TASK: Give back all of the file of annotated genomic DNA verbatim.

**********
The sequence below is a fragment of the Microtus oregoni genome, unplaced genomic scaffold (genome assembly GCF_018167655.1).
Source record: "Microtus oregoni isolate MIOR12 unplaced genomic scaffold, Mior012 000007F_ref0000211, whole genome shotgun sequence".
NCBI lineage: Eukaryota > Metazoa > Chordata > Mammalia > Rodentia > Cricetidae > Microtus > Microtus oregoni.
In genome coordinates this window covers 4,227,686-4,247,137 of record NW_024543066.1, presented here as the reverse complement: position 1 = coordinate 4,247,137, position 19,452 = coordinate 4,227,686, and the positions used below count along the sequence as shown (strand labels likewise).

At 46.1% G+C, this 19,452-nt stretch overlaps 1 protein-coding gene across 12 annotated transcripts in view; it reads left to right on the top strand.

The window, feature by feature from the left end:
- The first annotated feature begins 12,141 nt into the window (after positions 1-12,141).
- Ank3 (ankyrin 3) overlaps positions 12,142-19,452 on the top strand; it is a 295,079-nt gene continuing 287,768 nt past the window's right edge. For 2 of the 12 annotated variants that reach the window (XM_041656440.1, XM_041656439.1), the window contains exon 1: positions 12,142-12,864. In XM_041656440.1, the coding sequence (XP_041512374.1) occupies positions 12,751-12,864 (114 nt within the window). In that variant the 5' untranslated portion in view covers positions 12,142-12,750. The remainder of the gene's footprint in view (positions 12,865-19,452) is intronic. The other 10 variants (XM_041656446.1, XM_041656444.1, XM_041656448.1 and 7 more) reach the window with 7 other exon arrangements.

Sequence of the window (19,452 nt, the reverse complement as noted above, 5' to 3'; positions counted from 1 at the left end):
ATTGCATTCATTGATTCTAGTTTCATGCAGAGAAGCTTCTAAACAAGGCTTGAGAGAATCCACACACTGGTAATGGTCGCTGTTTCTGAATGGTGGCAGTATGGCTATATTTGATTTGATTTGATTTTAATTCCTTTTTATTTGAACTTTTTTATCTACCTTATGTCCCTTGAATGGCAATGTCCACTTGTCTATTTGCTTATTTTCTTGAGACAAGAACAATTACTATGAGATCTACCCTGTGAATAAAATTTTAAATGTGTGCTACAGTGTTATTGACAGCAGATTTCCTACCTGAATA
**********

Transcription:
The sequence below is a fragment of the Microtus oregoni genome, unplaced genomic scaffold (genome assembly GCF_018167655.1).
Source record: "Microtus oregoni isolate MIOR12 unplaced genomic scaffold, Mior012 000007F_ref0000211, whole genome shotgun sequence".
NCBI lineage: Eukaryota > Metazoa > Chordata > Mammalia > Rodentia > Cricetidae > Microtus > Microtus oregoni.
In genome coordinates this window covers 4,227,686-4,247,137 of record NW_024543066.1, presented here as the reverse complement: position 1 = coordinate 4,247,137, position 19,452 = coordinate 4,227,686, and the positions used below count along the sequence as shown (strand labels likewise).

At 46.1% G+C, this 19,452-nt stretch overlaps 1 protein-coding gene across 12 annotated transcripts in view; it reads left to right on the top strand.

The window, feature by feature from the left end:
- The first annotated feature begins 12,141 nt into the window (after positions 1-12,141).
- Ank3 (ankyrin 3) overlaps positions 12,142-19,452 on the top strand; it is a 295,079-nt gene continuing 287,768 nt past the window's right edge. For 2 of the 12 annotated variants that reach the window (XM_041656440.1, XM_041656439.1), the window contains exon 1: positions 12,142-12,864. In XM_041656440.1, the coding sequence (XP_041512374.1) occupies positions 12,751-12,864 (114 nt within the window). In that variant the 5' untranslated portion in view covers positions 12,142-12,750. The remainder of the gene's footprint in view (positions 12,865-19,452) is intronic. The other 10 variants (XM_041656446.1, XM_041656444.1, XM_041656448.1 and 7 more) reach the window with 7 other exon arrangements.

Sequence of the window (19,452 nt, the reverse complement as noted above, 5' to 3'; positions counted from 1 at the left end):
ATTGCATTCATTGATTCTAGTTTCATGCAGAGAAGCTTCTAAACAAGGCTTGAGAGAATCCACACACTGGTAATGGTCGCTGTTTCTGAATGGTGGCAGTATGGCTATATTTGATTTGATTTGATTTTAATTCCTTTTTATTTGAACTTTTTTATCTACCTTATGTCCCTTGAATGGCAATGTCCACTTGTCTATTTGCTTATTTTCTTGAGACAAGAACAATTACTATGAGATCTACCCTGTGAATAAAATTTTAAATGTGTGCTACAGTGTTATTGACAGCAGATTTCCTACCTGAATA